"Find me someone who can forge me a letter, a letter revealing that there was a witness to the heinous murder of my mistress by a troupe of bandits that committed this crime as she was traveling to my estate in the country," Richelieu responded coldly. "If I know him, as I believe I do, Aramis will surely blame himself for her death and will think twice about having a secret romance with Queen Anne. Once this is done, I shall come up with a plan that will end with his death. I have been waiting for the proper moment to make him pay for turning Adele against me."
"It's good to be home again," Count Rochefort said.
Mid afternoon the next day…
Many of the musketeers were relaxing at the tavern in town as they usually did when they actually had some down time between missions. Some were drinking, while some were playing cards, and others were wenching. Porthos was gambling while holding an attractive young wench on his lap, while Aramis sat beside him just watching the game currently being played between his companion and one of the Cardinal's guards. D'Artagnan sat across from Athos at another table nearby as they both shared a few rounds of drinks and talked amongst themselves, waiting for the Red Guard and his friends to start a fight by accusing Porthos of cheating, which they did at least three times a week as many of them were sore losers, though Porthos did deserve to be called a cheat because he did so from time to time.
The game between musketeer and guard lasted almost an hour when it was interrupted by a young messenger who ran in and handed Aramis a letter as he stated, "For you, Aramis. I don't know who it's from, but a man I never see before asked me to deliver this to you."
Aramis took the letter, pulled out a single coin from his pocket and handed it to the boy, then spoke saying, "Thank you, lad. Now, you better get out of here, before your father catches you neglecting your work again."
"Yes Sir, thank you, Aramis!" he shouted as he ran off, leaving the tavern, while the musketeer opened up the letter and began to read as his three loyal companions stopped what they were doing then to watch him.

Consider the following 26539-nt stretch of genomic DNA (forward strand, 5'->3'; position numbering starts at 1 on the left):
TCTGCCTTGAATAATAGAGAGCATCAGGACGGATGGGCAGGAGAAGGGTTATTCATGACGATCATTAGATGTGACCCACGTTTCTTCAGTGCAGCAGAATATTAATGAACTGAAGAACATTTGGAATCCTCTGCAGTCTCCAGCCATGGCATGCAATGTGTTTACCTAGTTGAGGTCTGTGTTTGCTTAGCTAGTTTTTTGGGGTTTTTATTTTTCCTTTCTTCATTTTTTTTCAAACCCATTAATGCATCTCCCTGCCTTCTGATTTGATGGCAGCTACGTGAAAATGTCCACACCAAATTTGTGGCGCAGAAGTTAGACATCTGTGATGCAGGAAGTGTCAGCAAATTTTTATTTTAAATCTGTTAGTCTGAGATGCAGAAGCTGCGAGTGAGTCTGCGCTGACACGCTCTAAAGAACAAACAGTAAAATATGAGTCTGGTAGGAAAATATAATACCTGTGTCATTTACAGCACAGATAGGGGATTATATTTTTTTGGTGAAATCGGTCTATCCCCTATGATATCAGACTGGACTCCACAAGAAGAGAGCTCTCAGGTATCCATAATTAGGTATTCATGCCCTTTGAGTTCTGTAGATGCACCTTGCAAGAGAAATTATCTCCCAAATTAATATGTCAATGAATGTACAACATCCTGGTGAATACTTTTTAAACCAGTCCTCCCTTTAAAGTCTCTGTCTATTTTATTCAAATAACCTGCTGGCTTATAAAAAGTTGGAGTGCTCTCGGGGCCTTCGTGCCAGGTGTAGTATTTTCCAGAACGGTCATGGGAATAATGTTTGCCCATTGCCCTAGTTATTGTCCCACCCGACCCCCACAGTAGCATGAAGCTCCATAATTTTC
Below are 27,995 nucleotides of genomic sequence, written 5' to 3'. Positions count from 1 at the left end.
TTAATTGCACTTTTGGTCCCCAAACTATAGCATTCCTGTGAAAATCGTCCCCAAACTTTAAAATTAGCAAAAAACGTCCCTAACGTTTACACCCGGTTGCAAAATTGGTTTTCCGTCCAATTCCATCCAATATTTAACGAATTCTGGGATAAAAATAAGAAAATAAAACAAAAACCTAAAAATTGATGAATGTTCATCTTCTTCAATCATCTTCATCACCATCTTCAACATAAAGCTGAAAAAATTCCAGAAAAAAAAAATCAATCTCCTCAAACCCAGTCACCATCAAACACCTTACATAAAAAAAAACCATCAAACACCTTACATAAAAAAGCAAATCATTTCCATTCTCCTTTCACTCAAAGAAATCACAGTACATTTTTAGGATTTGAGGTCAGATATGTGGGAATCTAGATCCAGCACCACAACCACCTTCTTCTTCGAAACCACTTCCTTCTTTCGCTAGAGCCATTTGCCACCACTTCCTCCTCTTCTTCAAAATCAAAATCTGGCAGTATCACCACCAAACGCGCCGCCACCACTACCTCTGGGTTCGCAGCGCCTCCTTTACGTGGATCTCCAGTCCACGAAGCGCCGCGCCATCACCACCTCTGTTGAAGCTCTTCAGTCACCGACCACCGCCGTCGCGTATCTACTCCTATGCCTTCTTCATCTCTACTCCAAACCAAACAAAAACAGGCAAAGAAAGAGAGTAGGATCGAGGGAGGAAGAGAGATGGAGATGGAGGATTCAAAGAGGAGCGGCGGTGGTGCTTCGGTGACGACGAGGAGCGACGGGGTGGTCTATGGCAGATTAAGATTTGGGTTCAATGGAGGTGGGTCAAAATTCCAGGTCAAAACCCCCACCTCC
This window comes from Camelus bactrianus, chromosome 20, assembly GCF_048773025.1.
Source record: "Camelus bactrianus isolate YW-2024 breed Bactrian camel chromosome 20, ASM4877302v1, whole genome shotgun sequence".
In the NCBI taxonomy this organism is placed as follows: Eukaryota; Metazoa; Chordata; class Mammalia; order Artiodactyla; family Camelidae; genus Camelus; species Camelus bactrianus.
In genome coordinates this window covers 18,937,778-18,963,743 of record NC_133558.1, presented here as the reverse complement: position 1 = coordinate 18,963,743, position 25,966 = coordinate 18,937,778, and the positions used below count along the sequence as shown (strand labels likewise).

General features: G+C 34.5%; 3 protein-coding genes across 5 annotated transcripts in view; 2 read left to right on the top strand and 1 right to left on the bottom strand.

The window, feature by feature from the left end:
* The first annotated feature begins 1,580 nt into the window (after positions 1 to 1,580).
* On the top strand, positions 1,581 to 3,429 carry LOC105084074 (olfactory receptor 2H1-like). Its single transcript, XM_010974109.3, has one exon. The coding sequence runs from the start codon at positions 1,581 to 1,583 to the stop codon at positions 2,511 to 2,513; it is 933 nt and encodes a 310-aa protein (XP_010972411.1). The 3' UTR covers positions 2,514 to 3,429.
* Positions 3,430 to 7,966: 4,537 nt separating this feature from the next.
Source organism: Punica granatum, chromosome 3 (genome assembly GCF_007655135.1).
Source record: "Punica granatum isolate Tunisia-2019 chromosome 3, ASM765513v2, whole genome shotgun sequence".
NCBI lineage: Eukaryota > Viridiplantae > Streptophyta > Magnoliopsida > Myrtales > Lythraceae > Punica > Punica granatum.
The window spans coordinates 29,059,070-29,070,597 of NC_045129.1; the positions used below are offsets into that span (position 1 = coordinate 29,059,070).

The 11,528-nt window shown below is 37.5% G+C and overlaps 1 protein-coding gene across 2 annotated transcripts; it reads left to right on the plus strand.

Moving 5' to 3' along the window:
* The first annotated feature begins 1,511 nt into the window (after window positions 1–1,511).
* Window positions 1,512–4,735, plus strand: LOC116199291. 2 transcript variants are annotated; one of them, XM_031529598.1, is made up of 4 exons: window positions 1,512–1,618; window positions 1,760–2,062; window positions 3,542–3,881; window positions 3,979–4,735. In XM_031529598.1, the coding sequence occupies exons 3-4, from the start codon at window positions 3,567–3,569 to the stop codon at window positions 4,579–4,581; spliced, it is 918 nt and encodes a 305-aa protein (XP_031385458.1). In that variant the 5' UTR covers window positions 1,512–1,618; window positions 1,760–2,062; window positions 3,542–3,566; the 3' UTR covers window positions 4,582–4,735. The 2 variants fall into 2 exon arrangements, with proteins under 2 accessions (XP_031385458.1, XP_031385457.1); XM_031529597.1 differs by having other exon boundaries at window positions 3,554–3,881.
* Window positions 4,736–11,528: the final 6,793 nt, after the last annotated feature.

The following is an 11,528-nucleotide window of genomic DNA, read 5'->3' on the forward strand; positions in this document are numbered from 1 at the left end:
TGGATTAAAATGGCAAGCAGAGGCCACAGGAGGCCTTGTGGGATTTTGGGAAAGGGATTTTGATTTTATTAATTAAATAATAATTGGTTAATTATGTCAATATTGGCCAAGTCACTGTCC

From the look on Aramis' sudden saddened face, the musketeers could tell that whatever news had just come to their friend was not good and as soon as he finished reading, Aramis stood up from his chair, placed his hat on his head, then left the tavern without uttering a word. Athos, Porthos, and d'Artagnan moved from their seats and stood together, forgetting all about the game and the others in the room.
"It's not often I see that look on Aramis' face," Porthos said as he looked between his friends.
"Nor I," Athos answered worryingly. "The last time was just after he was forced to kill Marsac."
D'Artagnan asked, "What do you suppose that letter was about?"
Captain Treville walked through the door as Athos saw their captain enter and start to walk toward them, then he replied, "I'm not sure, but it looks like we may have to wait to find out. We may have been called for by the King and Queen."
"It's good to see that neither of you are participating in a card game that could lead to another fight," Treville stated as he joined them.
"We've been behaving today, Captain," Porthos responded.
Captain Treville nodded and then asked, "Where is Aramis?"
Athos covered for their missing comrade as he quickly answered, "He had some unexpected business to take care of. Is there something need from us, Sir?"
"The King has asked for each of you for a new assignment," Treville replied. "He will explain everything when you arrive at the palace. I don't know much about the mission myself. You three will have to fill Aramis in after, but I want the four of you on this. Is that understood?"
"Yes Sir," Athos responded as their Captain left the tavern, then their leader turned again to his friends. "What do you suppose the odds are that Richelieu isn't involved in whatever it is we're about to get ourselves into?"
D'Artagnan spoke up again as he answered, "I'd say not so good. After entrapping him to confess to the Queen's assassination attempt, he's surely planning to strike back against us."
Porthos smiled smugly as he replied, "Let him try. One day he'll learn that we can't be brought down so long as we remain together."